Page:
Fifth generation mobile networks being developed in Turku
The need for information transfer capacity in wireless networks has been estimated to increase to even 1000-fold over the next ten years. TUAS’ Research and Development activities are involved in a world top-level research which develops wireless communications.
- In the beginning of 2015, TUAS’ projects FUHF (Future of UHF) and CORE++ (Cognitive Radio Test Environment++) were launched. In both, the aim is to enhance the use of frequencies, but the points of view and methods are different, says Principal Lecturer Jarkko Paavola from TUAS.
Netflix, YouTube, Yle Areena, Katsomo, Ruutu and other video streaming services transfer television content to consumers, from the TV network to mobile networks. This puts great pressure to the capacity of mobile networks.
- It is necessary to consider, for example, whether television operations need their own, reserved frequencies also in the future, Paavola says.
The FUHF project studies Supplemental Downlink (SDL) technology, which is based on 4G mobile networks, and offers a solution to the problem with the frequencies and their capacities. With the help of the technology in question, the mobile operators can be offered a chance to benefit TV frequencies to transfer video content to consumers without disturbing the normal TV operations.
- In fact, in cooperation with Nokia, we are building the first global, commercial test network in the world to pilot the concept”, Paavola continues.
Underutilised frequency bands into more efficient use
In addition, the CORE++ project studies wireless data transfer by focusing on sharing the frequencies between several different communications systems. Several frequency bands are currently underutilised and they should be brought into more efficient use by cooperation between communications systems.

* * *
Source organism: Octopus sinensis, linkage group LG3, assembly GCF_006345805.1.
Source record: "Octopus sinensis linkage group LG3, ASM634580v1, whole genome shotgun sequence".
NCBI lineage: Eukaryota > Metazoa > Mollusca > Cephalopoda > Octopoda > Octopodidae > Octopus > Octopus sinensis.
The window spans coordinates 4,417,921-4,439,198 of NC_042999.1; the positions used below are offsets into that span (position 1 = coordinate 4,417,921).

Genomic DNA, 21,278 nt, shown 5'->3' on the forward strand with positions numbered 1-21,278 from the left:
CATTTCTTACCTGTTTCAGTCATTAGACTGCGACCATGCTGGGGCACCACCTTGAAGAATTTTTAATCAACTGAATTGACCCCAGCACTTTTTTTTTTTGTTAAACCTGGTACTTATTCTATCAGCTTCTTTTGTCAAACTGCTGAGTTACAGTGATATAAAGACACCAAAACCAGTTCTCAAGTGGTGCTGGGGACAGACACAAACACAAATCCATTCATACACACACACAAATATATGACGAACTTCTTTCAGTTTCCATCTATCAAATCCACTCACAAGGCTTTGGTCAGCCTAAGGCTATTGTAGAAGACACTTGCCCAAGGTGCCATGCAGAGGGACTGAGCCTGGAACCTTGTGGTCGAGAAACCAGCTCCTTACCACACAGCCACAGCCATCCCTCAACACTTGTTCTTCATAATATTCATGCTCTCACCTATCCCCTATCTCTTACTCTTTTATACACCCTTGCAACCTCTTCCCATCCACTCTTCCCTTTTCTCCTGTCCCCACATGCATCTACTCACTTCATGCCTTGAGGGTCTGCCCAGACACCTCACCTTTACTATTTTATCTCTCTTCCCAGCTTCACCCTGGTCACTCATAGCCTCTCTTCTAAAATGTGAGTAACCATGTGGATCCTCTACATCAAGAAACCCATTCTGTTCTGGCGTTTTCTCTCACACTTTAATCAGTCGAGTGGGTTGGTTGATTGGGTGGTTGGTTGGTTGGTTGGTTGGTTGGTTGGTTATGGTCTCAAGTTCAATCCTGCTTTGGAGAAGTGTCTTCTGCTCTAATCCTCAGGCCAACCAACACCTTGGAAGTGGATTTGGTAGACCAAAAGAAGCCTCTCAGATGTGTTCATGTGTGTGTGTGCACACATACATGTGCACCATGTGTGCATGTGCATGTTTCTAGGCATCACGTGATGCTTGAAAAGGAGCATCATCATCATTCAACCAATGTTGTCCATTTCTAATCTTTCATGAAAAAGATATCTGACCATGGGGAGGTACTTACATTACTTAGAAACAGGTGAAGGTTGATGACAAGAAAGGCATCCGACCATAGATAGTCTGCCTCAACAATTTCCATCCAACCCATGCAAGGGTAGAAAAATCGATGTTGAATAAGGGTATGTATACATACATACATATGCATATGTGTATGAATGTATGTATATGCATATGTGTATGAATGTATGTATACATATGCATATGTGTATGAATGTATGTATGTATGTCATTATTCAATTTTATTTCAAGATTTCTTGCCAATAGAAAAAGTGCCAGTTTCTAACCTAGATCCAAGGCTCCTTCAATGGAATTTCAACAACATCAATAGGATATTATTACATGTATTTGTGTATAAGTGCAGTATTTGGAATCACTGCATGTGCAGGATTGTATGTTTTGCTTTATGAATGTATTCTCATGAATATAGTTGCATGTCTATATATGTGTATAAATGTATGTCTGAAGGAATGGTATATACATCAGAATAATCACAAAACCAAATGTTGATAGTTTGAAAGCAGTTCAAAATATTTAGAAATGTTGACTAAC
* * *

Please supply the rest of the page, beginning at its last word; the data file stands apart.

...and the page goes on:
- In addition, at TUAS we are developing a frequency database, which is required for sharing the frequency bands. We are also conducting radiotechnical testing, which can verify the operations of the systems and the disturbances between them, Paavola concludes.
Both projects (FUHF and CORE++) belong to the 5th Gear technology programme by TEKES – the Finnish Funding Agency for Innovation. The programme focuses on developing fifth-generation mobile phone systems. TUAS’ total budget for both projects is EUR 600 000.
The FUHF project is coordinated by TUAS with VTT Technical Research Centre Finland Ltd, the University of Turku and Åbo Akademi as research partners. In addition to Nokia, the Finnish Communications Regulatory Authority, TeliaSonera, Elisa, Digita, Yle, Fairspectrum, Schneider Electric Finland, RF-Tuote and Sony Europe are involved in the project.
The CORE++ project is coordinated by VTT Technical Research Centre Finland Ltd and the other research partners are the University of Oulu and Centria University of Applied Sciences. Nokia, Elektrobit, Anite, PehuTec, the Finnish Defence Forces and Finnish Communications Regulatory Authority are the companies and governmental organisations involved.